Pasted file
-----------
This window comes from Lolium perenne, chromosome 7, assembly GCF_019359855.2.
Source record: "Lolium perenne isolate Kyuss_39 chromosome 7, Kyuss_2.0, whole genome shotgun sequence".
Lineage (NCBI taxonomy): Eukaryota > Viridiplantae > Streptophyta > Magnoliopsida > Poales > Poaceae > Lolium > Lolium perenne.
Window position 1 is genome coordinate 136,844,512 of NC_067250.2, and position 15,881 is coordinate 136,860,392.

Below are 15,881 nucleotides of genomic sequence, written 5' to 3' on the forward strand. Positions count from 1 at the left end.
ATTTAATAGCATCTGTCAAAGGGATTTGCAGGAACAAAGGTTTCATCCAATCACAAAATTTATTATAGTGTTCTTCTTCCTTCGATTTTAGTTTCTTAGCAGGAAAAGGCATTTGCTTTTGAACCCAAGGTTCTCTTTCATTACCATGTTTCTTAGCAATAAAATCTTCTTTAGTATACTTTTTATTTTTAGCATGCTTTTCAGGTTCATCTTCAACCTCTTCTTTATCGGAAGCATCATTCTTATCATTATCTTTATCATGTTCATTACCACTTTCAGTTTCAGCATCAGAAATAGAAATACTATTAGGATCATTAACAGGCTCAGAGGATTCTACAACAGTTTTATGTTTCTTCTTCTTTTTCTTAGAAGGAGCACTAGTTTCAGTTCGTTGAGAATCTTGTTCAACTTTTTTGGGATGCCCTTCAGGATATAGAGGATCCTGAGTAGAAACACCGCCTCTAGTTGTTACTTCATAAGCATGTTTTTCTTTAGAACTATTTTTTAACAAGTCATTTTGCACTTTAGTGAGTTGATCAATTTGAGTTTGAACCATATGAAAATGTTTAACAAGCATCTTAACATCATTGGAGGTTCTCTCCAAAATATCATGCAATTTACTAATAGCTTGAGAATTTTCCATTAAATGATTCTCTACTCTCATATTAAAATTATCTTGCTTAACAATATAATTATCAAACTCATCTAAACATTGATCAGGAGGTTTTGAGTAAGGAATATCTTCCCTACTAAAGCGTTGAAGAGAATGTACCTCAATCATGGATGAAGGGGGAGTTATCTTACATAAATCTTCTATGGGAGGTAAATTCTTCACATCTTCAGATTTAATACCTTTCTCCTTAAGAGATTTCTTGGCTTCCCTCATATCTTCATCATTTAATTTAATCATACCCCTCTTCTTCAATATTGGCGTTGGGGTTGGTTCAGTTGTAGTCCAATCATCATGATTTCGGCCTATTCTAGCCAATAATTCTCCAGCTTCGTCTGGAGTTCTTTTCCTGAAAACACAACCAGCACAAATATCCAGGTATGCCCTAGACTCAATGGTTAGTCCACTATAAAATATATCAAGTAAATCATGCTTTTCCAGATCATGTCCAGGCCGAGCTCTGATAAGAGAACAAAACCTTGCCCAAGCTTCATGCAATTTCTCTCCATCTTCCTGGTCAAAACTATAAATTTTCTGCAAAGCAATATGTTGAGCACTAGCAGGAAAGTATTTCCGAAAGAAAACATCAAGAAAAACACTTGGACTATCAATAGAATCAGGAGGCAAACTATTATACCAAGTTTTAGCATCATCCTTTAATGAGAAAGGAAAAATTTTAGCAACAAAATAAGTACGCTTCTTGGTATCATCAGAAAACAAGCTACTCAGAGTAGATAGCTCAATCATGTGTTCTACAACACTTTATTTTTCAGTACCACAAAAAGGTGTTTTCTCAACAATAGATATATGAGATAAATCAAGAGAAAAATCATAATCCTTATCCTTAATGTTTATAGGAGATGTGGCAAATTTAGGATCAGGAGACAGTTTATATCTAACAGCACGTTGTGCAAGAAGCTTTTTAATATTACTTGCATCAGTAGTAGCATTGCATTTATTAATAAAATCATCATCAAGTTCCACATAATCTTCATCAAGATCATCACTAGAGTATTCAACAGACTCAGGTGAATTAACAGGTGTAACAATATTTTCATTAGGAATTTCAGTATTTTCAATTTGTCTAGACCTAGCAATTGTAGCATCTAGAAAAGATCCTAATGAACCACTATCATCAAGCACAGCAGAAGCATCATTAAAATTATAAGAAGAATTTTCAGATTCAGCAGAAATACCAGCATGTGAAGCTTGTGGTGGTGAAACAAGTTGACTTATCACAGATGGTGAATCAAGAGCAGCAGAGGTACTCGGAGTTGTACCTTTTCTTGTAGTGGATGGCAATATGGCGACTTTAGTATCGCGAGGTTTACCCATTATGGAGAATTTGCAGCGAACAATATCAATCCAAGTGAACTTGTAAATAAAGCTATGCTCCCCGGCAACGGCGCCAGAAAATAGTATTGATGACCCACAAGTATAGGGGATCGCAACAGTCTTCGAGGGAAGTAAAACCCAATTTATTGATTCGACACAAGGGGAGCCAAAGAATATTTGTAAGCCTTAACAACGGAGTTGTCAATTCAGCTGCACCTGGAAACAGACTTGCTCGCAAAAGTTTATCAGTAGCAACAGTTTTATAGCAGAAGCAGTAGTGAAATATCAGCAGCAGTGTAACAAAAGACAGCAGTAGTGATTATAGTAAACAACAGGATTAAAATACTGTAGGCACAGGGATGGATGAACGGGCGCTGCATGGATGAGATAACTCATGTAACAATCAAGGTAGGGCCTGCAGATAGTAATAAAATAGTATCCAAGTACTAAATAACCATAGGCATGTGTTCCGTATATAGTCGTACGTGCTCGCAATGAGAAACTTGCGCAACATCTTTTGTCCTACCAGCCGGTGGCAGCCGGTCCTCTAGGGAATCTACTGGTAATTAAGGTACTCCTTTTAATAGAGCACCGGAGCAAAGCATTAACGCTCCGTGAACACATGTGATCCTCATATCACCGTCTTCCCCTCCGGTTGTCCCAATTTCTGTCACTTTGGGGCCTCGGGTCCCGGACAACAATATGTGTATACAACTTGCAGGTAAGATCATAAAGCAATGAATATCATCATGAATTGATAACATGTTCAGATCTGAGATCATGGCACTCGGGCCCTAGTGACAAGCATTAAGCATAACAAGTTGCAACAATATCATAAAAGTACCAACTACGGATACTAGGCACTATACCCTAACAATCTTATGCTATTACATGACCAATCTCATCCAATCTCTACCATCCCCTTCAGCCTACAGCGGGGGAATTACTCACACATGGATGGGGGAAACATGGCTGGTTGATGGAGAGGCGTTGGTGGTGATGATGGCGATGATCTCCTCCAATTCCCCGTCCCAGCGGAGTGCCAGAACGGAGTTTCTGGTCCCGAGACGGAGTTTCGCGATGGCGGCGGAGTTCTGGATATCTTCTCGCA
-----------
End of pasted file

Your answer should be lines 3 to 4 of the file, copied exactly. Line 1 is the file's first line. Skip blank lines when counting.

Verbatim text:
Lineage (NCBI taxonomy): Eukaryota > Viridiplantae > Streptophyta > Magnoliopsida > Poales > Poaceae > Lolium > Lolium perenne.
Window position 1 is genome coordinate 136,844,512 of NC_067250.2, and position 15,881 is coordinate 136,860,392.